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Student Tips

5 Critical Skills for Every Graduate

The world as we knew it has evolved and so has the economic landscape following the global pandemic in 2020. Almost overnight, certain industries were grounded and many people were left uncertain how to employ their skills in a more technological and online-centric world. The skills that companies and recruiters now require are quite different from what they would have been a year ago so as a new graduate, what do you need to align yourself with the current job market? Transferable skills. In addition to your university degree, you will need to equip yourself with these critical and transferable skills in order to become a suitable candidate.

Cognitive flexibility

In a world where change is the only constant, mental agility is a valuable skill. How you react to unpredictable changes will determine how well you can balance projects, expectations and deadlines. Do you grab the unexpected positively and resourcefully adjust your thinking or behaviour or does it completely derail you? Cognitive flexibility will help you stay resilient in the face of pressure, quickly adapt when faced with new challenges and succeed when circumstances change. How do you get better at it? This is a skill that you need to practice over and over again. Expose yourself to new experiences – through volunteering for example.

Service Orientation

The ability to anticipate, recognize and meet people’s needs even before they are articulated has always been an essential skill, especially when one is working as part of a team. Recruiters and hiring managers are interested in individuals who focus not only on providing satisfaction to themselves but are actively seeking to help others. How willing are you to assist those on your team, your superiors, and people across your industry? Service orientation has is one of the fundamental elements of many organizational cultures and it does contribute to an organization’s performance and success. Quite a number of companies have done well over the last year because they were providing solutions to the many challenges brought by the COVID-19 pandemic. As you send out applications for job opportunities, ask yourself – what service could I bring into the organization that I would like to work for and how can the organization meet the needs of its clients better.

Emotional Intelligence

In the context of the workplace, emotional intelligence entails the ability to perceive, understand and manage one’s feelings and emotional responses to events and pressures. It is widely recognized as a valuable skill that improves communication, problem-solving, management, and relationships within an organization. While this may come naturally to some people, there are things that one can do to improve their ability to understand and reason with emotions. The pandemic has had a severe impact on our emotions and now more than ever, you need to be aware of how you are coping with the many changes as well as keeping in mind that everyone has been affected in one way or another.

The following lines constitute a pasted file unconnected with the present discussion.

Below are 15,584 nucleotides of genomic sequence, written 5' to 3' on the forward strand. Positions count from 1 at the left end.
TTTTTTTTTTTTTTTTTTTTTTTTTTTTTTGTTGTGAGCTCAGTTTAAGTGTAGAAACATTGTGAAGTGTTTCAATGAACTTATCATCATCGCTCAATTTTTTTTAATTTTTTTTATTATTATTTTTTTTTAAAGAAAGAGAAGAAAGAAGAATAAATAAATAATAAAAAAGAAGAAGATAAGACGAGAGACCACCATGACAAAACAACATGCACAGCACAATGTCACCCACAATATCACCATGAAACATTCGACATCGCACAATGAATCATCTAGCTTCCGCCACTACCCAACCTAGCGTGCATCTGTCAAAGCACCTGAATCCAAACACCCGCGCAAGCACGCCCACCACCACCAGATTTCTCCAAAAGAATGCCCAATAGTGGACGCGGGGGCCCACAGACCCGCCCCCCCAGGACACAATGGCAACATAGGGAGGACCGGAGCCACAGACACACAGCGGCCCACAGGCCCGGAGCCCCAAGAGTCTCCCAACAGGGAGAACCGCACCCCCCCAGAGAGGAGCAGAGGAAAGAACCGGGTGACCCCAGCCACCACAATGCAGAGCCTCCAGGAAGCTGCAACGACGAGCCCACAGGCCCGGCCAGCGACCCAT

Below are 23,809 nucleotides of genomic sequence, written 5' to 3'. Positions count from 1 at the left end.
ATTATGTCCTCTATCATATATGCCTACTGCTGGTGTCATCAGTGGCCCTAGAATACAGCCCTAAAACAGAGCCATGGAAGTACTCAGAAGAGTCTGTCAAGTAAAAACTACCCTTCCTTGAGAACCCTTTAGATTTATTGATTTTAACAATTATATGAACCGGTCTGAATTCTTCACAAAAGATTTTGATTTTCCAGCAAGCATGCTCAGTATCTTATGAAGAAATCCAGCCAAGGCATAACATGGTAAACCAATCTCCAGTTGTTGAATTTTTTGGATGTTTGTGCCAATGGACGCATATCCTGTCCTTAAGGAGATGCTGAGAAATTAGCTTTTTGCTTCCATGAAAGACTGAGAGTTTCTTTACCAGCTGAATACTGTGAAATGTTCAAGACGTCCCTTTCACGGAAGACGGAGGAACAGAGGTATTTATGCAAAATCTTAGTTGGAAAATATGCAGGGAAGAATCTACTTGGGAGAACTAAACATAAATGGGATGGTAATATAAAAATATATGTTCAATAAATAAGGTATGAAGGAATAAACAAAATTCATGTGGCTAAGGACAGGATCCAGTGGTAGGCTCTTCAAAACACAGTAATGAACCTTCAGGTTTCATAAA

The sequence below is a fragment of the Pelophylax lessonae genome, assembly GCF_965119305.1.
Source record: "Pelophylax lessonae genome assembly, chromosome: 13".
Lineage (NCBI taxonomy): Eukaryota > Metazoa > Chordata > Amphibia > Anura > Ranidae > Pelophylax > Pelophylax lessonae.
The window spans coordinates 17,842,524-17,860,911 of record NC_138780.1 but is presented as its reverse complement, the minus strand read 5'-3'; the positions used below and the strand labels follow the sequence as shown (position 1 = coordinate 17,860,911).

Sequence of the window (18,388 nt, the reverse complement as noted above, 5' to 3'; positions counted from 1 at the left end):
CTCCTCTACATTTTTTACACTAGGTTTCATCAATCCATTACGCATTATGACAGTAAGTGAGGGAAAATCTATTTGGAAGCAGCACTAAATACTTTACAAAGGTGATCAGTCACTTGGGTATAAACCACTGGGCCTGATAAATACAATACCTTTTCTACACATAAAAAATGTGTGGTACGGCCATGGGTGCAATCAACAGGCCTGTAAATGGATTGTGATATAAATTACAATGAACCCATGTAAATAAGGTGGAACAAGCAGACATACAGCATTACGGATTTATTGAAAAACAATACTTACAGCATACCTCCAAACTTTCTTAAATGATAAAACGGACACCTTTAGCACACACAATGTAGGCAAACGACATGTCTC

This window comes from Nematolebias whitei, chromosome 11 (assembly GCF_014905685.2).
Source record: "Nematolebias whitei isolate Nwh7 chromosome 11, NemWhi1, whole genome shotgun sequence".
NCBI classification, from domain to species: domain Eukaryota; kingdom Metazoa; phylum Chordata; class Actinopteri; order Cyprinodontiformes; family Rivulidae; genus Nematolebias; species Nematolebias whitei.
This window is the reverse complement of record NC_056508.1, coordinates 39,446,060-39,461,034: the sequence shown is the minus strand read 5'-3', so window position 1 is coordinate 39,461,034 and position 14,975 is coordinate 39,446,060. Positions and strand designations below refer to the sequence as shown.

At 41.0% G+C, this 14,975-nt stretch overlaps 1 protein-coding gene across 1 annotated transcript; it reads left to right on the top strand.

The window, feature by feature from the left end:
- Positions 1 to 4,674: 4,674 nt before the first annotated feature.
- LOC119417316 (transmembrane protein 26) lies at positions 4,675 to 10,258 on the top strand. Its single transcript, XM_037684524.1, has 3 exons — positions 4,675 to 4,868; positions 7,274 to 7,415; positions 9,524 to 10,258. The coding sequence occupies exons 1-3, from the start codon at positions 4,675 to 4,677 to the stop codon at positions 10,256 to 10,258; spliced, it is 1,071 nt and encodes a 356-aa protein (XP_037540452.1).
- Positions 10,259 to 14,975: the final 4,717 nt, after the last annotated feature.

• Become more self-aware. Pay attention to how you are feeling throughout the day and how those emotions contribute to your actions and decisions.
  • Practice self-regulation. Find techniques to help you cope with work-related stress, keep a cool head and take your time to think before making a move.
  • Improve your social skills. Listen actively to your colleagues and peers.
Data Skills/ Tech Savy

Making sense of data is no longer just a skill expected of data scientists and technology experts only, it has become an essential skill for anyone entering the job market. Not all jobs require hardcore data science skills, but what is desperately needed is for every employee to be data literate to participate in and contribute to the data economy. Since data has become such a critical commodity for businesses, the most important data skill that individuals should develop is data extraction and preparation. It’s a skill set that allows workers to identify valuable data as they see it in their daily work and to preserve it or enter it into an appropriate database in a usable format. This process is more broadly known as extract, transform, and load (ETL). To support that process, it’s a good idea for workers to get familiar with different technologies and workflows, data visualization, web analytics, and data security. 2020 is the year that companies (that could) depended heavily on remote work and employees had to step up their tech skills. As the world starts to recover from the pandemic, these skills are only going to become essentials rather than desirables so you best get ahead of the curve.


Creativity is not solely related to arts and culture. Without creativity, there would be no innovation and studies show that there it gives you an edge in a world driven by artificial intelligence and new technologies. People with creative minds tend to ask questions and find new solutions to problems. They are more likely to experiment with ideas leading to new processes that could benefit colleagues and the organization as a whole. Organizations that had creative thinkers managed to quickly adapt to the changes brought by the global pandemic and continue to thrive because of that.  How do you cultivate your creativity? Read. Take more risks. Surround yourself with different personalities. Take up new hobbies and explore interests outside your work.

In conclusion, don’t just rely on good grades and a certificate to secure a job. There’s so much to learn outside the classroom and adopting some of this advice will make you an outstanding candidate for your next interview.

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